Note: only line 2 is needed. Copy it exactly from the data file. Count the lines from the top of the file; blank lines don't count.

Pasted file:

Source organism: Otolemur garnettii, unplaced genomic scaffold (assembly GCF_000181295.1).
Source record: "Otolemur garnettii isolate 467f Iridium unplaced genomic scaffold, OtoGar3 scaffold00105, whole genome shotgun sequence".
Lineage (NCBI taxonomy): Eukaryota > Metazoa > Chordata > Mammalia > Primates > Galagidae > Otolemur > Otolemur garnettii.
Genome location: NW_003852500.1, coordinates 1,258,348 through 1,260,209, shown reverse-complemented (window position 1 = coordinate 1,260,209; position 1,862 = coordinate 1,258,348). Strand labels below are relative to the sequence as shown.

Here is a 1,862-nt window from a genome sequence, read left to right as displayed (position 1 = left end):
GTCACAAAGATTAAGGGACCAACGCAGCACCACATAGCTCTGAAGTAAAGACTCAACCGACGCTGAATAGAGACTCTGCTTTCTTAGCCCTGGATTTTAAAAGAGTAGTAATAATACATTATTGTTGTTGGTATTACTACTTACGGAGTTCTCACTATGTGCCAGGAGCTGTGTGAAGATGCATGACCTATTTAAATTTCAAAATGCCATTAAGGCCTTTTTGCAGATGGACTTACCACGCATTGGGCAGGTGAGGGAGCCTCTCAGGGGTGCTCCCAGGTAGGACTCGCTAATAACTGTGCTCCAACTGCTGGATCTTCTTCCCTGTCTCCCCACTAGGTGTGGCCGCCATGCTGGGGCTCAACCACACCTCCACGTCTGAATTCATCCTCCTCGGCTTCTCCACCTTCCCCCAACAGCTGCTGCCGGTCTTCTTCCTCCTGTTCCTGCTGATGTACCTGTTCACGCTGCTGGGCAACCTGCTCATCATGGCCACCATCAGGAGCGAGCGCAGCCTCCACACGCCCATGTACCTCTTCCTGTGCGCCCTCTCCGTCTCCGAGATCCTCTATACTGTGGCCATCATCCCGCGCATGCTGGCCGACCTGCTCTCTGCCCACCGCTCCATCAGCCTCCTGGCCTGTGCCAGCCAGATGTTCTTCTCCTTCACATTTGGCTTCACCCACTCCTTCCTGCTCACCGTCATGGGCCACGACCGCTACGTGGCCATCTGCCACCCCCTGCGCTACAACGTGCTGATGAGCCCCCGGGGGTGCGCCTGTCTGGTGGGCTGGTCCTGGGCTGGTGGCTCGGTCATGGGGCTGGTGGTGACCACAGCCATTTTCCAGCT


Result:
Source record: "Otolemur garnettii isolate 467f Iridium unplaced genomic scaffold, OtoGar3 scaffold00105, whole genome shotgun sequence".